Report: Apple Inc. (AAPL) Is Spending $200 Million Per Year To Fight Android Lawsuits

Apple Logo
Apple Inc. (NASDAQ:AAPL) is spending around $200 million per year to fight Android as part of patent lawsuits, according to the new book Dogfight: How Apple And Google Went To War And Started a Revolution by Fred Vogelstein.  Vogelstein made the estimate based on an attorney that worked on Apple’s patent lawsuit against Android.

Vogelstein has reported that Apple Inc. (NASDAQ:AAPL) has 300 attorneys at four law firms that are working on the Android patent lawsuits almost full-time.  Apple Inc. (NASDAQ:AAPL) has around $150 billion in cash and had $9.9 billion in free cash flow last quarter.  Apple Inc. (NASDAQ:AAPL) made a patent deal with HTC, which is estimated to hit around $200 million per year.  That alone could cover their patent attorney fees.

“Apple thought a nasty, protracted lawsuit might slow Samsung’s and Android’s progress,” stated Vogelstein. However, this has not happened because Android now has an 81% smartphone marketshare and Samsung is the world’s largest smartphone company.

[Source: BI]

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Google Quick Actions: Act On Messages Without Opening Them

Gmail Quick Actions

Google has launched a new feature on Gmail called Quick Actions, which allows users to perform certain relevant actions without having to open e-mail messages.  Gmail users can RSVP for events, modify reservations (OpenTable), view shared folders on the cloud (Dropbox), view finished video uploads (Vimeo and YouTube), and write restaurant reviews (Seamless) with just one click.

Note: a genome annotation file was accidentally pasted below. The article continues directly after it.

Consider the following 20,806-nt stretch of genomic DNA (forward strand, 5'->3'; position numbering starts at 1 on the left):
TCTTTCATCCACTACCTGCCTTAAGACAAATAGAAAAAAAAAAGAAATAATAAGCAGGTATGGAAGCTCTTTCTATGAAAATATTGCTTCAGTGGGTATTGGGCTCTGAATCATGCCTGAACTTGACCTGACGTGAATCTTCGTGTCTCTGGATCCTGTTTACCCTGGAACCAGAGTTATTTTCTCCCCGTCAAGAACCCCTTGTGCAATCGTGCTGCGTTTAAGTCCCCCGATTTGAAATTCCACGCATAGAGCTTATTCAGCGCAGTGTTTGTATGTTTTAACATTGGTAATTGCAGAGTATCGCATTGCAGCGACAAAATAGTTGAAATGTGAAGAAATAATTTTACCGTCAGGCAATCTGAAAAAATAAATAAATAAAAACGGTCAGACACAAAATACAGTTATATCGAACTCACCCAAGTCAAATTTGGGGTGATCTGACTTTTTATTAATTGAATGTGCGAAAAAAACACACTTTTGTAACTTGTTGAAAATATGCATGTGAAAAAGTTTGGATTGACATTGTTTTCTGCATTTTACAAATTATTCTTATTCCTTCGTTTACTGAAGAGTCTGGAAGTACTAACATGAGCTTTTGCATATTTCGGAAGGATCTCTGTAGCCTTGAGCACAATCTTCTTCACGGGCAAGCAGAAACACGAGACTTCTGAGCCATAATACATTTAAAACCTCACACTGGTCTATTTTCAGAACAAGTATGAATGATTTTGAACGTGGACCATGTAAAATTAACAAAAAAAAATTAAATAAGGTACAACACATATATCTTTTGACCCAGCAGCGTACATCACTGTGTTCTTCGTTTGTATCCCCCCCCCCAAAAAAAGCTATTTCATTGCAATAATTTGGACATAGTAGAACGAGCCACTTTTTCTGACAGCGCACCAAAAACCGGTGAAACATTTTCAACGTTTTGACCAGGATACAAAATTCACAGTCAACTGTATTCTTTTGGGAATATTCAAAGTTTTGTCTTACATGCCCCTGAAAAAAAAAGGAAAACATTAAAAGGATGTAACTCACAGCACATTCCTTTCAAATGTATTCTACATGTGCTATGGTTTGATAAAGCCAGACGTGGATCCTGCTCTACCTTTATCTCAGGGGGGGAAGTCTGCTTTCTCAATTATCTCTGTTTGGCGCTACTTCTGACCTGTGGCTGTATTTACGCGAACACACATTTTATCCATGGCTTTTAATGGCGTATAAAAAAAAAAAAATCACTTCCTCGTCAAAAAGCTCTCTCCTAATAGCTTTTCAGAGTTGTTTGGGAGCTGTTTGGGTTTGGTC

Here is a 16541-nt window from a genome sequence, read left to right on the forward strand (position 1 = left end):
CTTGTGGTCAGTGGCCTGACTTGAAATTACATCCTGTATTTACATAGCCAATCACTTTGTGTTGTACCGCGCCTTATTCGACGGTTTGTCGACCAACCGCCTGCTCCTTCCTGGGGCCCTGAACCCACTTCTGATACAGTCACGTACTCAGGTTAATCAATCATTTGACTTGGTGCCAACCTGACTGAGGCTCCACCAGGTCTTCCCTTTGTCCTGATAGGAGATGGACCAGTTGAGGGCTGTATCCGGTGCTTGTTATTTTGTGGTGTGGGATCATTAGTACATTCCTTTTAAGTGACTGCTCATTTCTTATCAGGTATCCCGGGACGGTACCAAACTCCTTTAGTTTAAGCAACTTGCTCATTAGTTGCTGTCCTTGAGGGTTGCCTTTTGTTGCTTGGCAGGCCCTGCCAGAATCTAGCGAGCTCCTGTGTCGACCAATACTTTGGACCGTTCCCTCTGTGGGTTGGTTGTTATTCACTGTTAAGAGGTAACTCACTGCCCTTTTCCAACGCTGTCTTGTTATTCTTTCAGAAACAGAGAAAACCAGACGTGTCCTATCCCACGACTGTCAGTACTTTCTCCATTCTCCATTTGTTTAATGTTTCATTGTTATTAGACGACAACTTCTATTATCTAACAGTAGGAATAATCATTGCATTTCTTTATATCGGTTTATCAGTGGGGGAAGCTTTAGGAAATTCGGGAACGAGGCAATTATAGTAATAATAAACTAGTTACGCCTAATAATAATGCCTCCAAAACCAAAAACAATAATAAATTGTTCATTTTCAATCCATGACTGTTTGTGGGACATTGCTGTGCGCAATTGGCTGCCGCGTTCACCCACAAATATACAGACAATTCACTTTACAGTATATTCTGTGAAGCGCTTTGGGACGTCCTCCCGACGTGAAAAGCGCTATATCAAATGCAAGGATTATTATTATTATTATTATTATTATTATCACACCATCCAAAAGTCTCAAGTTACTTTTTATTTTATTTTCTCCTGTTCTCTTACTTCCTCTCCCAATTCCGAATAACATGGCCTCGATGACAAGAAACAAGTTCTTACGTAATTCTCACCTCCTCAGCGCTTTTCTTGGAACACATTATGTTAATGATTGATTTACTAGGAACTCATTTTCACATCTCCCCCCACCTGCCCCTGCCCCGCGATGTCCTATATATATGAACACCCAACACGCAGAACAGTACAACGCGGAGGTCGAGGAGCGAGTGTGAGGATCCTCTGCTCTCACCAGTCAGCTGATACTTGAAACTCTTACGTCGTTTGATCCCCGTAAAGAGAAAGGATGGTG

The Quick Actions buttons will appear to the right of an e-mail’s subject line. 

The actions include “Add to Queue” and “View Folder.”  The Quick Actions have to be created by the sender though.  The person that creates the e-mail needs to specify the action and provide information on how it works.

[Source: Google Blog]

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Search Game: Should Google And Facebook Make Love Or War?

Google vs. Facebook Search Wars FasTake

Much has been said about Google modifying the way it is searched and it switching to semantic. Semantic meaning: human speak rather than what it currently uses: machine speak that humans can understand.

On the other side of the ring, is Facebook. The mastodon social network has done well enough with advertising and Facebook credits to allow it an IPO — latest and highest valuations are putting it at above $100 billion. But that was only the end of the beginning. It is now a public company and the pressure is on for revenue growth.

Where’s the money on the web today? There’s a lot in “big data”. Who’s the king of big data today? Google is probably one of them. And how does Google make money from “big data”? By making it easily searchable to two million queries every minute.

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